Published: 22/08/2002, Volume II2, No. 5819 Page 9

The trust at the centre of the UK's biggest ever outbreak of Legionnaire's disease, Morecambe Bay Hospitals trust, has pioneered the use of patient-tracking systems that could be used in major incidents elsewhere.

Barrow's Furness General Hospital has treated 131 confirmed cases of the disease and seen four deaths. Over 2,000 tests have been carried out The logistical difficulties of the operation have been helped by ground-breaking IT support, combining early use of the NHS Information Authority's national strategic tracing service with the use of two software packages to track hospital inpatients and callers to the Legionnaire's disease helpline. The tracing service was designed by the NHS Information Authority and gives rapid access to patients'GP details.

Steve Fairclough, head of information systems at Morecambe Bay Hospitals trust, said: 'This is a huge operation. Normally, major incidents last for a couple of days, but we have been dealing with this one since 2 August. In the hospital's major incident room, We have set up a whole series of PCs connected to the hospital's network.

'We have also set up the patient helpline. The Information Authority contacted us to see if we wanted an accelerated release of the national strategic tracing service, which has been piloted in few hospitals across the country.

'It allows us to identify accurate demographic details based on a patient's surname and date of birth, and lets us quickly communicate test results back to the correct GP. That is particularly important because we have patients farmed out to half a dozen hospitals in Chorley, Lancaster, Preston and Blackpool.'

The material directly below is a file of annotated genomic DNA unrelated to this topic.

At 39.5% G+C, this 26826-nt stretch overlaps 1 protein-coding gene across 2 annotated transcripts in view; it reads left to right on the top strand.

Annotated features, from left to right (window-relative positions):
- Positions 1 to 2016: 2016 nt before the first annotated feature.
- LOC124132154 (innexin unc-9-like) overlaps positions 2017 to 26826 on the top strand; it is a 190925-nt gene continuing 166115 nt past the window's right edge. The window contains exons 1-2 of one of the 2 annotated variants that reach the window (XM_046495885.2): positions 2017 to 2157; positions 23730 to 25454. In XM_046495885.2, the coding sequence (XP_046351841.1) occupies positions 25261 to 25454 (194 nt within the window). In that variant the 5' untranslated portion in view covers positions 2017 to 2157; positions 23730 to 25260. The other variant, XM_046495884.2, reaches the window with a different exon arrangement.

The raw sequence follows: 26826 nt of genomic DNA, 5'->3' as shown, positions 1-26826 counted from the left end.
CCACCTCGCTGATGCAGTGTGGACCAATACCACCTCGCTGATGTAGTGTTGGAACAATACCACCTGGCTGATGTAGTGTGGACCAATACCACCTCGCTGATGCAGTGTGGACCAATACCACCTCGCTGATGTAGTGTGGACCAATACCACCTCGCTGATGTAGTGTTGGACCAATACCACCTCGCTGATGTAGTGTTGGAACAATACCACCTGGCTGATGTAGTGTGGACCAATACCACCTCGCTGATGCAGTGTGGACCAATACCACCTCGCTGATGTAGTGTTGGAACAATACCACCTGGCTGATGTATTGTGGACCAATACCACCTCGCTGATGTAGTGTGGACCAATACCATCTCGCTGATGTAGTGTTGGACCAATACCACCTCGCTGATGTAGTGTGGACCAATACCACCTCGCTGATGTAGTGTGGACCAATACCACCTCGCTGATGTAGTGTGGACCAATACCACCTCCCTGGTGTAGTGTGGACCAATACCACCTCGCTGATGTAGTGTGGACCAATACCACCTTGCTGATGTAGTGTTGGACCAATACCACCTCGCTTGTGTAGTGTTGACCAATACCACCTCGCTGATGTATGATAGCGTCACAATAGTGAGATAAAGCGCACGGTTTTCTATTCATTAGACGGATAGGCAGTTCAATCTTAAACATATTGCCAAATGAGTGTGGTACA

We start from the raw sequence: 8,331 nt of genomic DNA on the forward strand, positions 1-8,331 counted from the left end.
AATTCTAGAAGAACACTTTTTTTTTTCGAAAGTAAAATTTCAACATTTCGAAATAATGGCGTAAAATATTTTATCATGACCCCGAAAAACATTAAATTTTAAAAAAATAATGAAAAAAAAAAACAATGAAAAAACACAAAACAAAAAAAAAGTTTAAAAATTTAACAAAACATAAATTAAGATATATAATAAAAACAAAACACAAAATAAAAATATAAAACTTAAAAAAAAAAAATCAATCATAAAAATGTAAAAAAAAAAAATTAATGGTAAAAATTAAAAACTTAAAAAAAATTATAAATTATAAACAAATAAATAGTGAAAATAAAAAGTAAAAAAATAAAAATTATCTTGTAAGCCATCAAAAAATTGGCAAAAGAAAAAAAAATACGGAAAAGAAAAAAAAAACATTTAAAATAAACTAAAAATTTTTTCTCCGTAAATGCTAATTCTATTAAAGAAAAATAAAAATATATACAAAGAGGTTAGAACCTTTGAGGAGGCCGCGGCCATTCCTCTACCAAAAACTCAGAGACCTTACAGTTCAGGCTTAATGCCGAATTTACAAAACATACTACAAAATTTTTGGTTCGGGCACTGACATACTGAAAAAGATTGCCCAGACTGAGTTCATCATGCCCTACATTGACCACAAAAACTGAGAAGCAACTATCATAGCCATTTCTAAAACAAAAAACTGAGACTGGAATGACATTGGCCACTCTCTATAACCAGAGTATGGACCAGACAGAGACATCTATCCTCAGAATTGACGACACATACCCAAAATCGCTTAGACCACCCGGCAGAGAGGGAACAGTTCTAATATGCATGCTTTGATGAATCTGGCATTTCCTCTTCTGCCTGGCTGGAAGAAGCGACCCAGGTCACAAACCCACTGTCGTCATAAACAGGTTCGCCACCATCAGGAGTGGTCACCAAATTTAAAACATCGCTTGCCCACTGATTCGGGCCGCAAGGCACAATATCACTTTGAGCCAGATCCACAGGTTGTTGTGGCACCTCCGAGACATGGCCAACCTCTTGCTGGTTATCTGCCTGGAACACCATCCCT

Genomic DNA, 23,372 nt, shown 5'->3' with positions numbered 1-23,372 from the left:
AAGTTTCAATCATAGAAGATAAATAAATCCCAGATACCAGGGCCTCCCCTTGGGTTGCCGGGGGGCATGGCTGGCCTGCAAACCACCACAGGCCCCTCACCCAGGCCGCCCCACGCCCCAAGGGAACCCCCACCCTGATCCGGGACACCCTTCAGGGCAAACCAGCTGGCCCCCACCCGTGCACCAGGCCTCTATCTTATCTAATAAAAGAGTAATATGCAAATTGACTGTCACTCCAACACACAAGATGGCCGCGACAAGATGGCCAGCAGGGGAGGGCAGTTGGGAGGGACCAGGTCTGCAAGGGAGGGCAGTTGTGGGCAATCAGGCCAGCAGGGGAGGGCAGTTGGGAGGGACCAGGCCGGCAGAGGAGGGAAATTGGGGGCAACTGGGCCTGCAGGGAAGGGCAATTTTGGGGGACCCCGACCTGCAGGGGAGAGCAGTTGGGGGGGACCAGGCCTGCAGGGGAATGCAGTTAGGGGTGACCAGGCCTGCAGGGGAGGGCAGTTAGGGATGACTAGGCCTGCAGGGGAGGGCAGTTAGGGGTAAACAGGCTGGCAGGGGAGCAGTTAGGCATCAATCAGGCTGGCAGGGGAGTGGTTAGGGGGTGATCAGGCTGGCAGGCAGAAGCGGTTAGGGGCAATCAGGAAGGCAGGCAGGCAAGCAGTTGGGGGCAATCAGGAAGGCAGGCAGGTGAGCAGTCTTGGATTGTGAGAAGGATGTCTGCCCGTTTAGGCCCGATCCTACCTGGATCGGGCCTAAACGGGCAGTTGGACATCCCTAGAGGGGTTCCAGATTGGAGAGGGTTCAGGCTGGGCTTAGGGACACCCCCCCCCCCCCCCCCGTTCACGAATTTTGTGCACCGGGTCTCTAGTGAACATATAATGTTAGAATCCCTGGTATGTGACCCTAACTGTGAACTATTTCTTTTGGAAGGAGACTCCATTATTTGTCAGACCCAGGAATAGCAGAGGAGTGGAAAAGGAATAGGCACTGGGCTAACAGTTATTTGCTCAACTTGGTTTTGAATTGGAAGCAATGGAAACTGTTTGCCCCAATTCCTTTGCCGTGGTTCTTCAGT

The trust's IT team - six engineers and four senior managers - has also worked 12-15 hour days to devise and run their own systems for tracking inpatients and callers using the trust's helpline.

The inpatient tracker records pathology results and current medical status. The helpline tracker records the details of those who have called the helpline.

'These systems mean we have a handle on all the important information, and that allows us to get the information we need.We will quite gladly share these systems once this whole thing starts to calm down, ' said Mr Fairclough.

'We are aiming to make it a bit more generic so that it could deal with any major incident and make it available to the Department of Health.'

Morecambe Bay Hospitals trust chief executive Ian Cumming paid tribute to all the staff involved in fighting the outbreak. He said:

'The way in which staff at this small district general hospital have coped with one of the largest ever outbreaks of Legionnella worldwide has, in my opinion, been nothing short of remarkable.'